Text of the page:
How to Plan for Retirement Uncertainties
Updated: Jul 26, 2020
The uncertainties we face in retirement can erode our sense of confidence, potentially undermining our outlook during those years.
Indeed, according to the 2017 Retirement Confidence Survey by the Employee Benefits Research Institute, only 18% of retirees say they are “very confident” about having enough assets to live comfortably in retirement. Almost 40% were either “not too confident” or “not at all confident.“
Today’s retirees face two overarching uncertainties. While each on their own can lead even the best-laid strategies to go awry, it’s important to remember that remaining flexible and responsive to changes in the landscape may help you meet the challenges of uncertainty in the years ahead.
An Uncertain Tax Structure
A mounting national debt and the growing liabilities of Social Security and Medicare are straining federal finances. How these challenges will be resolved remains unknown, but higher taxes—along with means-testing for Social Security and Medicare—are obvious possibilities for policymakers.
Whatever tax rates may be in the future, taxes can be a drag on your savings and may adversely impact your retirement security.¹ Moreover, any reduction of Social Security or Medicare benefits has the potential to place a further strain on your retirement.
Consequently, you’ll need to be ever mindful of a changing tax landscape and strategies to manage the impact.
If you know someone who retired, or looked to retire in 2008, you know what market uncertainty can do to a retirement blueprint.
The uncertainties haven’t gone away. Are we at the cusp of a bond market bubble bursting? Will the Euro Zone find its footing? Will U.S. debt be a drag on our economic vitality?
Over a 30-year period, uncertainties may evaporate or resolve themselves, but new ones historically have emerged. This means understanding that the solutions for one set of economic circumstances may not be appropriate for a new set of circumstances.
Scottish Philosopher Thomas Carlyle said "He who could foresee affairs three days in advance would be rich for thousands of years.”² Preparing for uncertainties is less about knowing what the future holds as it is about being able to respond to changes as they unfold.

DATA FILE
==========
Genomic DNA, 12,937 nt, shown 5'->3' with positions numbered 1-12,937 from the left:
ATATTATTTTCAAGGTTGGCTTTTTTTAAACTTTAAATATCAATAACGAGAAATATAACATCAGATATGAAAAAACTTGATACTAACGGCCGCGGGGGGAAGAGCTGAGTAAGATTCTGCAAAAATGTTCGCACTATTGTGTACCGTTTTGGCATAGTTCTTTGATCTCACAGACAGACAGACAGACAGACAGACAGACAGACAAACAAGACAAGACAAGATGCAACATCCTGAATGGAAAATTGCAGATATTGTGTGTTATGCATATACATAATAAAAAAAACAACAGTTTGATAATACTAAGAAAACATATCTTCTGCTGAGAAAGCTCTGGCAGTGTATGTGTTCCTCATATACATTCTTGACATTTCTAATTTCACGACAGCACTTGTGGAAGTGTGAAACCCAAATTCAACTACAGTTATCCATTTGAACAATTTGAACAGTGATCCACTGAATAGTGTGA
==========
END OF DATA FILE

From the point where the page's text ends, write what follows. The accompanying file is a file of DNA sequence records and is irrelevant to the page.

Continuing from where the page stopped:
Taking withdrawals from a traditional portfolio exposes fixed-income investors to “sequence of returns” danger. In other words, experiencing negative returns early in retirement can deplete your portfolio more quickly than you planned and potentially undermine the sustainability of your assets. So you may want to consider a couple of strategies to help mitigate this concern.
The first is to have a pool of very liquid assets to fund two-to-three years of retirement spending; this may keep you from selling longer-term assets at an inopportune time. Through time, and depending upon market conditions, you may have the opportunity to replenish this cash reserve using gains from your retirement portfolio.
Another complementary strategy is to integrate annuities. This can help shift the risk of market volatility off your shoulders and onto the issuing insurance company.
The predictable guarantees of an annuity help to give retirees peace of mind, knowing that they can count on a steady stream of retirement income. Annuity contracts depend on the issuing company’s claims-paying ability. Annuities have contract limitations, fees, and charges, including account and administrative fees, underlying investment management fees, mortality and expense fees, and charges for optional benefits. Most annuities have surrender fees that are usually highest if you take out the money in the initial years of the annuity contact. Withdrawals and income payments are taxed as ordinary income. If a withdrawal is made prior to age 59½, a 10% federal income tax penalty may apply (unless an exception applies).
Until retirement, portfolio optimization largely focuses on the blending of different asset classes in the appropriate measure to create optimal portfolios. But in retirement, investors must integrate different retirement investment vehicles to enhance income and manage risk.
One of the industry’s leading thinkers, Ibbotson Associates, has done a great deal of research around this very idea.
In a landmark study, “Retirement Portfolio and Variable Annuity with Guaranteed Minimum Withdrawal Benefit,” Ibottson’s research came to several key conclusions that hold important ramifications for meeting the retirement-income challenge.
One of the study’s conclusions was that the addition of a variable annuity with a guaranteed minimum withdrawal benefits retirement portfolios—replacing cash or fixed-income allocations. It increases total income while it decreases risk.”¹